Eric Nielson: I noted in the post that Moroni was comparing himself to the brother of Jared. I agree that Nephi explicitly compares his writing to his speaking, but I think it’s fair to think that he had the Brass Plates in mind as well. The Brass Plates were evidence that it was possible (for some people, but not Nephi) to write powerfully. That’s my thinking.

  3. Robert C. said

    I think Eric has a good point, but I can’t help thinking that Nephi is also comparing himself to Isaiah, at least partially, and Isaiah is surely a very rich and poetic book. What is ironic, though, is that by today’s standards of writing where clarity and simplicity are highly valued, Nephi’s writing would probably be judged as much better than Isaiah’s more abstruse writing style. So I really wonder how all of this relates to Nephi’s comment that he glories in plainness (which also relates to Matthew’s recent question on the wiki about the sense in which John’s Revelation is “plain”…).

    These are all very difficult questions to me, so I’d really appreciate comments by others.

    I will add that the more I think about these issues, the more I think “plainness” and “mighty in writing” are concepts that are very different than the way we are typically inclined to think about them. That is, I think we have to break ourselves out of our own modern, cultural inclinations and presuppositions to understand what’s going on. That is, I think “mighty in writing” and “plainness” may both have reference to the kind of symbolic script(ure)s that are enacted in the temple—not very familiar or easy to our way of thinking and understanding, but perhaps “plain” in the sense of giving us a very clear vision of how the purpose and trajectory of this life should be understood….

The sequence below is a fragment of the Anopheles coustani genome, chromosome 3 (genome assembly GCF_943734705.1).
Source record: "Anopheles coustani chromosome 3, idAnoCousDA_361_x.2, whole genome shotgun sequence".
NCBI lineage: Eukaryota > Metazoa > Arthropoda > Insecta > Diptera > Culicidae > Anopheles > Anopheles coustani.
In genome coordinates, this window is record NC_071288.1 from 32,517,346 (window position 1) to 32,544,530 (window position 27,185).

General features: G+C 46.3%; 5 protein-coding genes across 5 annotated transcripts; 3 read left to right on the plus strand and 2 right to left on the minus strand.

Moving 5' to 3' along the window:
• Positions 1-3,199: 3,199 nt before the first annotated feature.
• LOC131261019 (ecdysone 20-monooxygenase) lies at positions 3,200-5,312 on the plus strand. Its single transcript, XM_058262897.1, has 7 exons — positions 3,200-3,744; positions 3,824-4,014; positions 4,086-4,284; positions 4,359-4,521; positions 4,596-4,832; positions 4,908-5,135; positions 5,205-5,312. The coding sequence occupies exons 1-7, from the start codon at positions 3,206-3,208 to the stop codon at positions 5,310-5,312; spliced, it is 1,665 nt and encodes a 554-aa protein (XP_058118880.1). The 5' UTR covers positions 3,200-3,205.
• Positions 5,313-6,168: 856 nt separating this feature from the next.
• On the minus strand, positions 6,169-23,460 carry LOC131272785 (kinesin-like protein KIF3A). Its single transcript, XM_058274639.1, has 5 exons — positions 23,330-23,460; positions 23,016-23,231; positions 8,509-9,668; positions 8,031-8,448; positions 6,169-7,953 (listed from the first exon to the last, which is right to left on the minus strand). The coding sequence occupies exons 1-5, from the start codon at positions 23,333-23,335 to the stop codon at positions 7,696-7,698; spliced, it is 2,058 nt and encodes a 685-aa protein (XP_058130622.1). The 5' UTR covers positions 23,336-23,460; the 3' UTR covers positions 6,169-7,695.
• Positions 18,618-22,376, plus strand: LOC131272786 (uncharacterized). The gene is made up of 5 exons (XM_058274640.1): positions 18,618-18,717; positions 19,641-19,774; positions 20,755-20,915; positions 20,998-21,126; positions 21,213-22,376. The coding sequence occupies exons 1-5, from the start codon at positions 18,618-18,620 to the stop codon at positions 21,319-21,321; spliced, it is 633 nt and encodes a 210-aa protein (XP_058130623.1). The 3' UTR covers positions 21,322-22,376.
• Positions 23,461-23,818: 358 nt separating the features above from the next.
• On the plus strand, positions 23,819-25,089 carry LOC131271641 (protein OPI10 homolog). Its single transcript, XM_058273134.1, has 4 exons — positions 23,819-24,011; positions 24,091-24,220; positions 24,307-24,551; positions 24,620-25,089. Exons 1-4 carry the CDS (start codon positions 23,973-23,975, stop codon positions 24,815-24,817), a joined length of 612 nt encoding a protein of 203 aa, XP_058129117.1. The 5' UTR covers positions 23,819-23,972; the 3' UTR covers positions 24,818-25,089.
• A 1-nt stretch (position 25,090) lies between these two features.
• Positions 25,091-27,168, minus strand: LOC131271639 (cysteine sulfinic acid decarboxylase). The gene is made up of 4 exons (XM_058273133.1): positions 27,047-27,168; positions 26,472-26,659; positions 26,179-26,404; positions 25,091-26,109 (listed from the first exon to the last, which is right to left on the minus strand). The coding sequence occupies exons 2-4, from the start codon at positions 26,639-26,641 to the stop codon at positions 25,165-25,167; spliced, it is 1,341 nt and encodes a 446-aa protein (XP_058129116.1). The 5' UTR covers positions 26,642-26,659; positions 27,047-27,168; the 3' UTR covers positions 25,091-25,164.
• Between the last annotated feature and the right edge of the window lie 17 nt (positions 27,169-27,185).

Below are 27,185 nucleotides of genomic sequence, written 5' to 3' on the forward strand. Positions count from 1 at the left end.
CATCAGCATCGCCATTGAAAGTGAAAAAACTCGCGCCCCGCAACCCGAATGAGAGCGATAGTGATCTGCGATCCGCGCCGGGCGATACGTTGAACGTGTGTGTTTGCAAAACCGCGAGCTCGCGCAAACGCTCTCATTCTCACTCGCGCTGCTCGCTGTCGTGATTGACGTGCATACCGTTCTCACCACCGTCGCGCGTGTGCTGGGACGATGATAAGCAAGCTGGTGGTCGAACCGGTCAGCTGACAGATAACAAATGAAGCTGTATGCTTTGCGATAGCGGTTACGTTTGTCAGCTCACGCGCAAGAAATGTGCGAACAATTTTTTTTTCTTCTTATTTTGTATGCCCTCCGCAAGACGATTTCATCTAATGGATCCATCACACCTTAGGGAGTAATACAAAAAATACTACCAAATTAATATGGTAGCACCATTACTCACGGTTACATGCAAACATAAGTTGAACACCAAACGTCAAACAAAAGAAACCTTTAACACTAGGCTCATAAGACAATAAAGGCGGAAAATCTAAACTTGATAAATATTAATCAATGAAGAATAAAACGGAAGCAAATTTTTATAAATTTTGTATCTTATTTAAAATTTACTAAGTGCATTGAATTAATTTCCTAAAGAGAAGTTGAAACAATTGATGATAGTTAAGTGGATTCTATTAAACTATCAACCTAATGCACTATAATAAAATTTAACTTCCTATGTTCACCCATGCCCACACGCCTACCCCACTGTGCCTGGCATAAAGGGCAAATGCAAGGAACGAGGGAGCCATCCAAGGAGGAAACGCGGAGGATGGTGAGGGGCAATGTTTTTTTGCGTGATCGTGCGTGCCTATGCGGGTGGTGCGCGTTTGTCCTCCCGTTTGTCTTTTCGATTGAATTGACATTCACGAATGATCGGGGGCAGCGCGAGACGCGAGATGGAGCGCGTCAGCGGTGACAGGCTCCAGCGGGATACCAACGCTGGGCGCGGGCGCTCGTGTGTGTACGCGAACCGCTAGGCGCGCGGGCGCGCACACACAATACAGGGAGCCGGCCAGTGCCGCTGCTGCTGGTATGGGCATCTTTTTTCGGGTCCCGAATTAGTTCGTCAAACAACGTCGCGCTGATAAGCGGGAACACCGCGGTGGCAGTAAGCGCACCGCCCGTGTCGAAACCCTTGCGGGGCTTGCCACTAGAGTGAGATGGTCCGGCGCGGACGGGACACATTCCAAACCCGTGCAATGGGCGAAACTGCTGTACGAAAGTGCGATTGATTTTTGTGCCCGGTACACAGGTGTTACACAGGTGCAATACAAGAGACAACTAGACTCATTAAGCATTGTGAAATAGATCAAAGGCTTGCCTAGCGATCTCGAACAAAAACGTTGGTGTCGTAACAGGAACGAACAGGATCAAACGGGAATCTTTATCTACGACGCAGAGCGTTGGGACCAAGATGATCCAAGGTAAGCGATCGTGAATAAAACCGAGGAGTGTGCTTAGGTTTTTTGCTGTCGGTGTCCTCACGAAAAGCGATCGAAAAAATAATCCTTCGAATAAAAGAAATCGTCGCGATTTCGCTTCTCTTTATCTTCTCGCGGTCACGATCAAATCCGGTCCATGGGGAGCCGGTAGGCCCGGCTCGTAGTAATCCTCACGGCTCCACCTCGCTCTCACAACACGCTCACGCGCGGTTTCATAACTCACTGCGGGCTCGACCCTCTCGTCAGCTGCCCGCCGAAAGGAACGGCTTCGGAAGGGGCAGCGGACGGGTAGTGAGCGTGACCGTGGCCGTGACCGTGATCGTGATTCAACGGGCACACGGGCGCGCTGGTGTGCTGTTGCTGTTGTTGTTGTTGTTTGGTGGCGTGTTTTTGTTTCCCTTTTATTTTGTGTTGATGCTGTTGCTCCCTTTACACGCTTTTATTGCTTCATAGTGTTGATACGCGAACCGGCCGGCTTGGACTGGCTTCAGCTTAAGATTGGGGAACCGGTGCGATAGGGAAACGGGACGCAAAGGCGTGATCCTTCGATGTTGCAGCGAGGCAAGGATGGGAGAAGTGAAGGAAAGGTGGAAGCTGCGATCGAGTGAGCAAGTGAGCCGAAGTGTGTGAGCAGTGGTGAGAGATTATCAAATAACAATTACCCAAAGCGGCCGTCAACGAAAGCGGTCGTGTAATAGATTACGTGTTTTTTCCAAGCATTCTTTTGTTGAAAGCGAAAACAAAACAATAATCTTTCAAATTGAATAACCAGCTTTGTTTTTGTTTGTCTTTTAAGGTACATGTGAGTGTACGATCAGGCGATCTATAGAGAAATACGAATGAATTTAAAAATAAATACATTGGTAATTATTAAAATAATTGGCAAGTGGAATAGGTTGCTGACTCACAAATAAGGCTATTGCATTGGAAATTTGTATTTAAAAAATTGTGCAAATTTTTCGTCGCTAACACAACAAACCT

4. brianj said

    Robert – Just a thought: When I taught my Sunday School class on Revelations, I started by talking about symbols and speaking in code. I asked the class to imagine that I said something like, “You all need to find your own personal sacred grove to pray in.” Would they understand what I meant? Would an outsider (i.e., non-LDS) understand? Mormons would, of course, know immediately what I meant, and the ‘sacred grove’ as a symbol is powerful. Non-LDS would either think I was weird, or they would think I was being purposefully secretive by speaking in code. So what is plain and obvious to one group is quite bizarre to another.

    “What is ironic, though, is that by today’s standards of writing where clarity and simplicity are highly valued, Nephi’s writing would probably be judged as much better than Isaiah’s more abstruse writing style.” Well said (and I wish I had put it that way in Part 3, point #2).

  5. s james said

    Brianj: You raise some good points. The weakness in writing is for me one of the strengths of the BoM’s authenticity. Orality is a primary organising system for much of the written text reflecting the state of a culture where some writing was known but the lifestyle remained predominantly oral.